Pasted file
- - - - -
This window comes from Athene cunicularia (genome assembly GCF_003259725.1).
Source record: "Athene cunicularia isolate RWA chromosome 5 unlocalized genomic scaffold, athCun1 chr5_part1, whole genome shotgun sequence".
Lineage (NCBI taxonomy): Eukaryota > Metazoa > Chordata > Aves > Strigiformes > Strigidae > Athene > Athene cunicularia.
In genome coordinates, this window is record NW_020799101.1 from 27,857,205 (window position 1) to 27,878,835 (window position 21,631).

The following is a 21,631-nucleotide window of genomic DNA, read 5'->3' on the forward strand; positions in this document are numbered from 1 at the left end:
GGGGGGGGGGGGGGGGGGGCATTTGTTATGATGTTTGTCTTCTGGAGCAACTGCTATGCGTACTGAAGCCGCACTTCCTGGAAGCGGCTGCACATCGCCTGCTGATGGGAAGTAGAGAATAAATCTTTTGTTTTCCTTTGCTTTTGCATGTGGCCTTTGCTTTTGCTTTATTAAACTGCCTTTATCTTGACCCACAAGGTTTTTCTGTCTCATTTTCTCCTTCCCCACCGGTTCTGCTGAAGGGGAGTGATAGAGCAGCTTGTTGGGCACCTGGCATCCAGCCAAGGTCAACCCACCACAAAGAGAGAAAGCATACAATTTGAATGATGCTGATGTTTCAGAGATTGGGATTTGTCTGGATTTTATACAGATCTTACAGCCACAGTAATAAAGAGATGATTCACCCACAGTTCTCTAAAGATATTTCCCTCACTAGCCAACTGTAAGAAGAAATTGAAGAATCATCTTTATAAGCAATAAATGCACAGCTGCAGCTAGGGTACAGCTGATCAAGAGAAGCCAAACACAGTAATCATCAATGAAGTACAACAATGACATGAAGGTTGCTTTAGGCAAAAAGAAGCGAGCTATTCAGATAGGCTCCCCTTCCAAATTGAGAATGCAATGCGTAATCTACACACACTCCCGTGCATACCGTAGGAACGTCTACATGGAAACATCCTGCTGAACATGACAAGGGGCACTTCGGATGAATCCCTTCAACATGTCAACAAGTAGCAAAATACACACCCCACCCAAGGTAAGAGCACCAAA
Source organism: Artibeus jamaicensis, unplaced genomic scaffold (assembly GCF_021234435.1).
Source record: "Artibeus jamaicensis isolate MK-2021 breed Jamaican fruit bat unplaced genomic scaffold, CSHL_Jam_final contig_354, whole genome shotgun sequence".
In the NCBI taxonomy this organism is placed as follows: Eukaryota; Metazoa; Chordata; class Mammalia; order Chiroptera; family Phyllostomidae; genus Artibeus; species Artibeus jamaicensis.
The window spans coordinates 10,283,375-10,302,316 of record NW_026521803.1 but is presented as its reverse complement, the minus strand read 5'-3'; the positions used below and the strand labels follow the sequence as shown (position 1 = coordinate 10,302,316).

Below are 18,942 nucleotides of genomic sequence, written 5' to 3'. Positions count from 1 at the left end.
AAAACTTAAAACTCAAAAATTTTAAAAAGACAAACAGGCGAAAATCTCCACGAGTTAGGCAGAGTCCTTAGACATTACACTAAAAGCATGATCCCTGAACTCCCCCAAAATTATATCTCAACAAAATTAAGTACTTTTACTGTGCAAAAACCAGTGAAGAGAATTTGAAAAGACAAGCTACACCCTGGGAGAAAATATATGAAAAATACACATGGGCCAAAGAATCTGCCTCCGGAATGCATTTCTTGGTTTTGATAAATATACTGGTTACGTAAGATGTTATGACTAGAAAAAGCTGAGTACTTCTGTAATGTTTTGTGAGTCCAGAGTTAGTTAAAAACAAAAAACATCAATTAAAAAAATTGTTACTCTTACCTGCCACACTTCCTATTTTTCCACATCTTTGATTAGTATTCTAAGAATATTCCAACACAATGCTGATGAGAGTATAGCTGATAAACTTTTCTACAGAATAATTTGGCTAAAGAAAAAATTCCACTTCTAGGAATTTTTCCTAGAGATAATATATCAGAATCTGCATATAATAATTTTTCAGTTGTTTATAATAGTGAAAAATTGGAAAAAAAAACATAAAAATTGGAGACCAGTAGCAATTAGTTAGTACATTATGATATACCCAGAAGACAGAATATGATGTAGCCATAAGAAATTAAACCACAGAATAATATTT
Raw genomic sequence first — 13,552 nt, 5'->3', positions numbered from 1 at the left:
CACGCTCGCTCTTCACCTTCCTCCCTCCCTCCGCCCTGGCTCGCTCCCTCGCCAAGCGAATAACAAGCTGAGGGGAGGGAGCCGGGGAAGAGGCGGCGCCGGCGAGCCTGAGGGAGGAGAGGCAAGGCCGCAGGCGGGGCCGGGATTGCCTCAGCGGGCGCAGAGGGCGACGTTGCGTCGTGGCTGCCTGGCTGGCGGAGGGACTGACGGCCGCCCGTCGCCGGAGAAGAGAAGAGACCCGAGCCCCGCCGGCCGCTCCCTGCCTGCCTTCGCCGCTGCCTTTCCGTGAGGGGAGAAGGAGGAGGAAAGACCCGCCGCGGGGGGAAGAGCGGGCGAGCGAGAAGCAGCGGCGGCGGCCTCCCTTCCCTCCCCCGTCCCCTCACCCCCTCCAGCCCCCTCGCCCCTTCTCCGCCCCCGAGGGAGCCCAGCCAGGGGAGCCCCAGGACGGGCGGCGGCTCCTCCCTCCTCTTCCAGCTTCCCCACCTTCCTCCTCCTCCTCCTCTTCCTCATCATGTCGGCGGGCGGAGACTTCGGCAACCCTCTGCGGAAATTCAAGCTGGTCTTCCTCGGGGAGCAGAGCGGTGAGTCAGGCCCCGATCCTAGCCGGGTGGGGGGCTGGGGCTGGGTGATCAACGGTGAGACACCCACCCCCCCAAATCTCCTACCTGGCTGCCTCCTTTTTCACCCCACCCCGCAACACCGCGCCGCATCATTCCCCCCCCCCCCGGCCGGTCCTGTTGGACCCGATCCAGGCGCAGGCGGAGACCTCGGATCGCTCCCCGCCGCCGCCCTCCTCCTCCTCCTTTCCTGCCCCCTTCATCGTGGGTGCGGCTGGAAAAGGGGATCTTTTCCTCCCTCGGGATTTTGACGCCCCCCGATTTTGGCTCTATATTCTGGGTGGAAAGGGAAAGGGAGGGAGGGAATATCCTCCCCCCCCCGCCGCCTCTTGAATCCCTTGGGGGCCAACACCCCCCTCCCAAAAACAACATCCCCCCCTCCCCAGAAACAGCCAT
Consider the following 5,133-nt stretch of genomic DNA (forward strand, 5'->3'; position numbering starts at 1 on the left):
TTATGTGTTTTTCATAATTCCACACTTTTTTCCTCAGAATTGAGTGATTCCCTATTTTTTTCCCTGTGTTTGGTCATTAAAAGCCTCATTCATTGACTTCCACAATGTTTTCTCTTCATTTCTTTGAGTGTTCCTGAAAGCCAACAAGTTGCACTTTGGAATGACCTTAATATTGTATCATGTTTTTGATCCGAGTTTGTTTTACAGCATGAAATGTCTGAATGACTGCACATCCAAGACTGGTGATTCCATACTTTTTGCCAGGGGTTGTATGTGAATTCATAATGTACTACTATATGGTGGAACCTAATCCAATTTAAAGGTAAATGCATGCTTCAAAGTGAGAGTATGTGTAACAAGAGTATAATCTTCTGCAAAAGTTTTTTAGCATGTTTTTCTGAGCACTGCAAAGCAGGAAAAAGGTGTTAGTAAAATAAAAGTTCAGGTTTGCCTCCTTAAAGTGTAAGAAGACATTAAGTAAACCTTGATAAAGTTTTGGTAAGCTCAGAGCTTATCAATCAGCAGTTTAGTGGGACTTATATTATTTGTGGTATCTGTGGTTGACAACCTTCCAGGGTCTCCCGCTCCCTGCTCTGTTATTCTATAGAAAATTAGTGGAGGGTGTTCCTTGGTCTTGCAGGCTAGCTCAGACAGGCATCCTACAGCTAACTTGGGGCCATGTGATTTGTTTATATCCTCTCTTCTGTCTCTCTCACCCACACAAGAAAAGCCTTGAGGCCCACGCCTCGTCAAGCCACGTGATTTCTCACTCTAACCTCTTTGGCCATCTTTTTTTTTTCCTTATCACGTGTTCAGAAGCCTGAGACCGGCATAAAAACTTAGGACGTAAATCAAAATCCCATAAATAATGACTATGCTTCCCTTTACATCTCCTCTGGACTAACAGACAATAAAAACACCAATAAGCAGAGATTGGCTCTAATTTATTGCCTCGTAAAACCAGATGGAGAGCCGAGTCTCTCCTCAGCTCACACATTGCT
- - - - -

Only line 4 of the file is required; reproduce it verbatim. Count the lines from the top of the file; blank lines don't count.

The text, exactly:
In genome coordinates, this window is record NW_020799101.1 from 27,857,205 (window position 1) to 27,878,835 (window position 21,631).